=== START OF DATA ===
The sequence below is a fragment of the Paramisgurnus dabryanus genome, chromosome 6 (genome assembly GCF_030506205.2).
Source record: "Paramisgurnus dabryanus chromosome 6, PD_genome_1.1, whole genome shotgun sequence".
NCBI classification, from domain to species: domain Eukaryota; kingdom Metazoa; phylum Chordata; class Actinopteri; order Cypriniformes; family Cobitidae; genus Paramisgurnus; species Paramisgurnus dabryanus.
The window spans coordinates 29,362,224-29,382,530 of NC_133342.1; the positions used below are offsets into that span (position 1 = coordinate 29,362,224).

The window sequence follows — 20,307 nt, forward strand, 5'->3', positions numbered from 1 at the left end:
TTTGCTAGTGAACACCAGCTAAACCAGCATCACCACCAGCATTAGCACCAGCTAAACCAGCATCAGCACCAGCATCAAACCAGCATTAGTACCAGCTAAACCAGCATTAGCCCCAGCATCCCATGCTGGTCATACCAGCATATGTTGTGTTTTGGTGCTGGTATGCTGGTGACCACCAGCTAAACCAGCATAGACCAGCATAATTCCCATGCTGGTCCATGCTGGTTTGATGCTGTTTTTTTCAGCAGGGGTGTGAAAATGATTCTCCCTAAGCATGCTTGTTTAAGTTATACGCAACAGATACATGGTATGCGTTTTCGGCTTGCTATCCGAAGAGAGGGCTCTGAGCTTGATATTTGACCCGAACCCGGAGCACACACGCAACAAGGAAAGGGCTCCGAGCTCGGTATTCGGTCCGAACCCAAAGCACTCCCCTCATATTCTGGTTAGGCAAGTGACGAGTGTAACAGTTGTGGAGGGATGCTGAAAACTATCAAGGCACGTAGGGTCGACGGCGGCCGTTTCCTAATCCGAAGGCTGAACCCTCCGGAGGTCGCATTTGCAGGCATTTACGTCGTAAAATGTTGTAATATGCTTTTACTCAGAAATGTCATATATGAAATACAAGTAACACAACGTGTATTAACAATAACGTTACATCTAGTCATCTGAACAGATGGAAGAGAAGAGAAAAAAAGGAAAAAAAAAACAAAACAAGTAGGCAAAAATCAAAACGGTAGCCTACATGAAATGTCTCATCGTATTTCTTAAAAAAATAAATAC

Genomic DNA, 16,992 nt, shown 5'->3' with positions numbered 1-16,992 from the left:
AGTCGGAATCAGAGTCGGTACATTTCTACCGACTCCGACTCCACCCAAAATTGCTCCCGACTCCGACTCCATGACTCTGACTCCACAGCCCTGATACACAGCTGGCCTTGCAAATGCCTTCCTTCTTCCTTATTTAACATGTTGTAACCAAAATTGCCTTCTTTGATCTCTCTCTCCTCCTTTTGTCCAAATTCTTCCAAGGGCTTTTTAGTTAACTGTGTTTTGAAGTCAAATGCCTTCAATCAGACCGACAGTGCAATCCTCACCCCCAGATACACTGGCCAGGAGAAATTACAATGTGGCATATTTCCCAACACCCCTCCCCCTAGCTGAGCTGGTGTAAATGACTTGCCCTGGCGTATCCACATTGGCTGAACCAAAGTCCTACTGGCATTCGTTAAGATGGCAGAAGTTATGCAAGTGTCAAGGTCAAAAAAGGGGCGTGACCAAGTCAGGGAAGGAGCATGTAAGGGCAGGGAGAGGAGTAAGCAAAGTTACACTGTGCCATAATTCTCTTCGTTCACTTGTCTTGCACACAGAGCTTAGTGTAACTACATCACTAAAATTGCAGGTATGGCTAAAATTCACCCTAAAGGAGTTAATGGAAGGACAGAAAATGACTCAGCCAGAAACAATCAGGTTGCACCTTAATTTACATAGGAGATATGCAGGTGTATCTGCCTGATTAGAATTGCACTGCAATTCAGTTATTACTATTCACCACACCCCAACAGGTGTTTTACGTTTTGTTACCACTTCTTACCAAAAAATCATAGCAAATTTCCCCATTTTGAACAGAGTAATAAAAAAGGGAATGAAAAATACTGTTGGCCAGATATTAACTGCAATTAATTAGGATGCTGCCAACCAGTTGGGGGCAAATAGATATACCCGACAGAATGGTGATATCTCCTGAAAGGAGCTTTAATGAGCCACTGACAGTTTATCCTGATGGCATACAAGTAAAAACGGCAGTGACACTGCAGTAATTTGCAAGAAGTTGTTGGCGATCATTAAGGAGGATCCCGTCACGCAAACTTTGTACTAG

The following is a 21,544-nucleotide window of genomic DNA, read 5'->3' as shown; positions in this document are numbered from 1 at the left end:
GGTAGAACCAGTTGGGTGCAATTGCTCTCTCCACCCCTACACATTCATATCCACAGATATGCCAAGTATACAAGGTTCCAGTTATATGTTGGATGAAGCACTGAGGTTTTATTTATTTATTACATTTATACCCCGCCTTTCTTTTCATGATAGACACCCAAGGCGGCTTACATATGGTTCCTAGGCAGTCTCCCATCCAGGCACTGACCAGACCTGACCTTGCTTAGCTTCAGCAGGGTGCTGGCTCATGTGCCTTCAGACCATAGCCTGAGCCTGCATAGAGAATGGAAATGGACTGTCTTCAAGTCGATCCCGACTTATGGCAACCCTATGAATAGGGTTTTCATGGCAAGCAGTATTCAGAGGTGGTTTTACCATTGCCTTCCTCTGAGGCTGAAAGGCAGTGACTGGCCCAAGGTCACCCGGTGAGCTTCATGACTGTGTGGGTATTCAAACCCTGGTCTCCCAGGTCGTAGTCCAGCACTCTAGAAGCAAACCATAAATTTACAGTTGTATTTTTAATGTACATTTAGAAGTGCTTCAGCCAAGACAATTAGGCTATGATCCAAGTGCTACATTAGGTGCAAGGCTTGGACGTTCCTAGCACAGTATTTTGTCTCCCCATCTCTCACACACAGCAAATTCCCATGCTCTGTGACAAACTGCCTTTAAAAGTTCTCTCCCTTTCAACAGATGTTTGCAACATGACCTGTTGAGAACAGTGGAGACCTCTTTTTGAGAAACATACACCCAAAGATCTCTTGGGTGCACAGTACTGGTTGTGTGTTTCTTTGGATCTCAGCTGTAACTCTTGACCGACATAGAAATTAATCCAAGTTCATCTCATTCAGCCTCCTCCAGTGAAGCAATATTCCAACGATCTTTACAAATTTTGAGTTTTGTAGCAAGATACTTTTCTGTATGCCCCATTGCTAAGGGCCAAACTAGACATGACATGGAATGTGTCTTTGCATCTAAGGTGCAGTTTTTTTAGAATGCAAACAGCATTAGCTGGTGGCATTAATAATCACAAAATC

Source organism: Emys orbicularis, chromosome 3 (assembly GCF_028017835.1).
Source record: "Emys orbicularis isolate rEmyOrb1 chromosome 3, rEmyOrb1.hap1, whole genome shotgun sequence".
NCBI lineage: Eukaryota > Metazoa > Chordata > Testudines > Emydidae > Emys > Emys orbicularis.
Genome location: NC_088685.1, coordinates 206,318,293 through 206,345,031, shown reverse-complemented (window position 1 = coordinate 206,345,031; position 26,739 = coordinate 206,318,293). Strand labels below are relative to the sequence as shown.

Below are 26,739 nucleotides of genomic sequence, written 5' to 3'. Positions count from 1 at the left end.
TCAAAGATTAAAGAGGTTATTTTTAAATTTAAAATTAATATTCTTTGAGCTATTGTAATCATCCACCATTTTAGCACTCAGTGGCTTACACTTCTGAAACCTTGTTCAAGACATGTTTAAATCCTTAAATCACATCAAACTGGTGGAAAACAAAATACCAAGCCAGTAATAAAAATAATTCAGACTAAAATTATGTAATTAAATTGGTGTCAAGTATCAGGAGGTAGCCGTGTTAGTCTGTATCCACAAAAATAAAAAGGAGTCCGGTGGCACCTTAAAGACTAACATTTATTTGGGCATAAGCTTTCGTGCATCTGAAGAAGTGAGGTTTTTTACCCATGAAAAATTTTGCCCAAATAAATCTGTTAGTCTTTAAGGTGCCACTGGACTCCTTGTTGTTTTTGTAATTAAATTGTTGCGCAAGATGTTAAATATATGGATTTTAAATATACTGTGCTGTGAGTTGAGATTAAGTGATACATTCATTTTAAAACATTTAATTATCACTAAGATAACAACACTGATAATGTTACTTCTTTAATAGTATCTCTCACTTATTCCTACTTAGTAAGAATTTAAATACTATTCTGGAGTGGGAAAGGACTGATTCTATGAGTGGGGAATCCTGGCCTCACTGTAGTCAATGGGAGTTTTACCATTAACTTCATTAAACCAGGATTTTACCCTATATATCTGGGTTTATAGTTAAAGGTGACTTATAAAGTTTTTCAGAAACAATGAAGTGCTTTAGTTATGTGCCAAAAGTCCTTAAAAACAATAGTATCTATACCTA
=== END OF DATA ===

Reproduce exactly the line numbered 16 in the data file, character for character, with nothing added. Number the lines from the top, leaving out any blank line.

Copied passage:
TCAAAGATTAAAGAGGTTATTTTTAAATTTAAAATTAATATTCTTTGAGCTATTGTAATCATCCACCATTTTAGCACTCAGTGGCTTACACTTCTGAAACCTTGTTCAAGACATGTTTAAATCCTTAAATCACATCAAACTGGTGGAAAACAAAATACCAAGCCAGTAATAAAAATAATTCAGACTAAAATTATGTAATTAAATTGGTGTCAAGTATCAGGAGGTAGCCGTGTTAGTCTGTATCCACAAAAATAAAAAGGAGTCCGGTGGCACCTTAAAGACTAACATTTATTTGGGCATAAGCTTTCGTGCATCTGAAGAAGTGAGGTTTTTTACCCATGAAAAATTTTGCCCAAATAAATCTGTTAGTCTTTAAGGTGCCACTGGACTCCTTGTTGTTTTTGTAATTAAATTGTTGCGCAAGATGTTAAATATATGGATTTTAAATATACTGTGCTGTGAGTTGAGATTAAGTGATACATTCATTTTAAAACATTTAATTATCACTAAGATAACAACACTGATAATGTTACTTCTTTAATAGTATCTCTCACTTATTCCTACTTAGTAAGAATTTAAATACTATTCTGGAGTGGGAAAGGACTGATTCTATGAGTGGGGAATCCTGGCCTCACTGTAGTCAATGGGAGTTTTACCATTAACTTCATTAAACCAGGATTTTACCCTATATATCTGGGTTTATAGTTAAAGGTGACTTATAAAGTTTTTCAGAAACAATGAAGTGCTTTAGTTATGTGCCAAAAGTCCTTAAAAACAATAGTATCTATACCTA